Which? uses cookies to improve our sites and by continuing you agree to our cookies policy

Best electric and cordless drill brands

How to buy the best drill

Article 3 of 3

Put us to the test

Our Test Labs compare features and prices on a range of products. Try Which? to unlock our reviews. You'll instantly be able to compare our test scores, so you can make sure you don't get stuck with a Don't Buy.

How to buy the best drill

We explain the key features of electric and cordless drills, to help you work out how to choose the best drill for you.

Though drills are primarily designed to drill holes, many have lots of extra functions such as hammer action, variable speeds and gears, that enable you to do much more.

There's a huge range to choose from - priced from less than £50 to more than £350 - so it's helpful to work out what you want to use it for before parting with your cash. 

Read on to understand what the different features available are, and watch our DIY expert video as he explains what they're useful for. 

Once you've decided what type to go for, head to our best and worst drill brands page to find out which are the top rated brands for reliability, build quality and value for money.

Choosing a drill

For basic tasks, a cordless power drill with a rechargeable battery may be the best for you. They lack the power of mains-operated drills, but they're lightweight, easy to handle and can be used almost anywhere.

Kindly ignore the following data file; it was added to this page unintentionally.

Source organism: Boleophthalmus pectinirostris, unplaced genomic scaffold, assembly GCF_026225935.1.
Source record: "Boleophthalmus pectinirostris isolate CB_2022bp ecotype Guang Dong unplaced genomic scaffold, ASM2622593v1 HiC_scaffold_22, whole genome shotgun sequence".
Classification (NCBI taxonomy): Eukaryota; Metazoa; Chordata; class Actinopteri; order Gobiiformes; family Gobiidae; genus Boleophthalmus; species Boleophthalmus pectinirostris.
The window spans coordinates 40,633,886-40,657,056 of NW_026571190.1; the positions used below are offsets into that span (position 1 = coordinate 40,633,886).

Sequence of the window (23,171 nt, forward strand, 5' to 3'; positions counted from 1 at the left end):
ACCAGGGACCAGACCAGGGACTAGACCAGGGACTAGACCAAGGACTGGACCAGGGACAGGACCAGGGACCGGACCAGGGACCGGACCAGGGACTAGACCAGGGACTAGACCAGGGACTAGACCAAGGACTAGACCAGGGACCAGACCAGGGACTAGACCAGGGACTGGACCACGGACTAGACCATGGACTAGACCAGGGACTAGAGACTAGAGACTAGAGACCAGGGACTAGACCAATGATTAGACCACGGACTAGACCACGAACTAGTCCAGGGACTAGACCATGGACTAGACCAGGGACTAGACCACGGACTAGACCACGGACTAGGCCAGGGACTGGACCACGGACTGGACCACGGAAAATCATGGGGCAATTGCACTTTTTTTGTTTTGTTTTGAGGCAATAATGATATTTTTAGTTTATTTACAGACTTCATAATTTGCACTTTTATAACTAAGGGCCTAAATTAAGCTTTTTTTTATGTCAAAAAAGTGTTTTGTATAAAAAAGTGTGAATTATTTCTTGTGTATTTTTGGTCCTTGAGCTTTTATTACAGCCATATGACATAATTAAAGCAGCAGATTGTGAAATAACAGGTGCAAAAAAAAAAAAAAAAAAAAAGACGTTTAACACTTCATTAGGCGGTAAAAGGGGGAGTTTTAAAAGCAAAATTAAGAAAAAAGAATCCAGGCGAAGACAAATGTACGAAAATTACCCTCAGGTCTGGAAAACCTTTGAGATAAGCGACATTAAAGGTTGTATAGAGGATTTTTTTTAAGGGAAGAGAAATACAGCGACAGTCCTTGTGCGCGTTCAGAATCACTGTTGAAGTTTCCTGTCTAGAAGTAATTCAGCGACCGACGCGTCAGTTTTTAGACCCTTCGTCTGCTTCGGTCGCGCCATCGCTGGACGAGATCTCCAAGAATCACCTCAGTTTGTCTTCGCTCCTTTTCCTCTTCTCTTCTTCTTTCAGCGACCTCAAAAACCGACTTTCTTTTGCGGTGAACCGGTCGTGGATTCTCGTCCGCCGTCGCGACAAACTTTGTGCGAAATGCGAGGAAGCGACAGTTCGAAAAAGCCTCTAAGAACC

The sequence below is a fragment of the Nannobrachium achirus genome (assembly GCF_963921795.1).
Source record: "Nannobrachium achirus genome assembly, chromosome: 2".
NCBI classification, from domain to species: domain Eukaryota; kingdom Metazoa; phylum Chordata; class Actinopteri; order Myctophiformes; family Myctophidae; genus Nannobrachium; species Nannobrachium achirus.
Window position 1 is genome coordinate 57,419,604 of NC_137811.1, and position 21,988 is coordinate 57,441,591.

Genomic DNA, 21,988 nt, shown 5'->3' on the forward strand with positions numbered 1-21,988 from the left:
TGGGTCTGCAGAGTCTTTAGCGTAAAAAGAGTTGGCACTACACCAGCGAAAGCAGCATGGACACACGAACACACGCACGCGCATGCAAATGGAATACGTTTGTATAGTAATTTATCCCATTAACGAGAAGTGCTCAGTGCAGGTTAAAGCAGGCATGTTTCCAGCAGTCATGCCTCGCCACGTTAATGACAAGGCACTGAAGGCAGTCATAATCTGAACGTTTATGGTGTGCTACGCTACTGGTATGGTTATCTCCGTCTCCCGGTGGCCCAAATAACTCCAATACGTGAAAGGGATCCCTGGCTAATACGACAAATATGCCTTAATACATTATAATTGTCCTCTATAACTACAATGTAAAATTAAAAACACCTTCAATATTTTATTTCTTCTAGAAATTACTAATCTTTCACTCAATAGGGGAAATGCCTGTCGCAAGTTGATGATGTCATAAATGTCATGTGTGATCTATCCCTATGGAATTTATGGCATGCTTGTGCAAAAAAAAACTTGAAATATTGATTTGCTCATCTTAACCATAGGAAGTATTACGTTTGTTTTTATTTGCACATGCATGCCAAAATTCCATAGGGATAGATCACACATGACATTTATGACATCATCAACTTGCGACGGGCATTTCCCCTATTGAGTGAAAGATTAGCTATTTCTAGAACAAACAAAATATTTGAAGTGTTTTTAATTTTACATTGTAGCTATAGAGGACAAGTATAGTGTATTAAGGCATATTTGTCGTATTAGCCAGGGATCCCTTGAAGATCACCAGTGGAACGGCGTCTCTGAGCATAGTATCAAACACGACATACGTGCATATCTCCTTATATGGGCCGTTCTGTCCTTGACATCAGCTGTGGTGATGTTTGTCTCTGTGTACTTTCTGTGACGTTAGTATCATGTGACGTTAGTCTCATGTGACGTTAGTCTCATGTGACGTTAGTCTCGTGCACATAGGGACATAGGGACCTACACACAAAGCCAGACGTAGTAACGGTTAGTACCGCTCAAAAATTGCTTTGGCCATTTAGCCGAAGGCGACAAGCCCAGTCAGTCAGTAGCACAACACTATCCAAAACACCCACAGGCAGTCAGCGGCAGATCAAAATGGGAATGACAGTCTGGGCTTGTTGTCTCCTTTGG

However, if you're taking on tougher tasks, or plan to use the drill a lot, then you might prefer the extra power and torque (twisting force) of a corded electric drill.


Types of drill

Drill drivers

Drill drivers offer rotary drilling and screwdriving, but there's no hammer drilling. Cordless drill drivers can be used for high-speed rotary drilling for most jobs around the home, such as drilling in wood, interior walls and metal.

Combination drills

Combination drills combine high-speed rotary drilling, screwdriving and hammer drilling. It’s the hammer drilling that helps to set combination drills apart from other drills and drill drivers. It also means they can be put to work on very hard surfaces that rotary drills can’t handle. You'll need a combination drill if you intend to drill through concrete.

Hammer mode: This lets you drill into hard materials such as concrete. Rotary drilling is supplemented by a hammer action, which allows the drill bit to strike the surface thousands of times a minute and puncture extremely hard and dense surfaces. Use tungsten carbide-tipped drill bits when hammer drilling.

Rotary drilling mode: Rotary drills are ideal for basic DIY tasks, such as drilling holes to hang pictures. They rely on fast rotation (around 3,000rpm) so are best for small holes or on softer materials such as wood, metal or plastic, so you won't need to use hammer mode.

Screwdriver mode: Hammer drills also come with a low-speed screwdriver mode. This provides lower speeds, with more twisting force.

Percussion drills

Percussion drills rotate at around 3,000 revs per minute (rpm), but for more power their hammer action pounds the turning drill bit at around 40,000 blows a minute.

Simple DIY jobs, and softer stone such as limestone or light concrete, are no problem. Hard stone, such as granite, produces strong vibration and noise because you need to push harder to activate the hammer action. Most percussion drills have one gear but two gears give better screwdriving control.

When we tested cordless drills we challenged each to drill into metal, concrete, sandstone and wood. You can find out more about how we tested cordless drills, and see which earned our recommendation.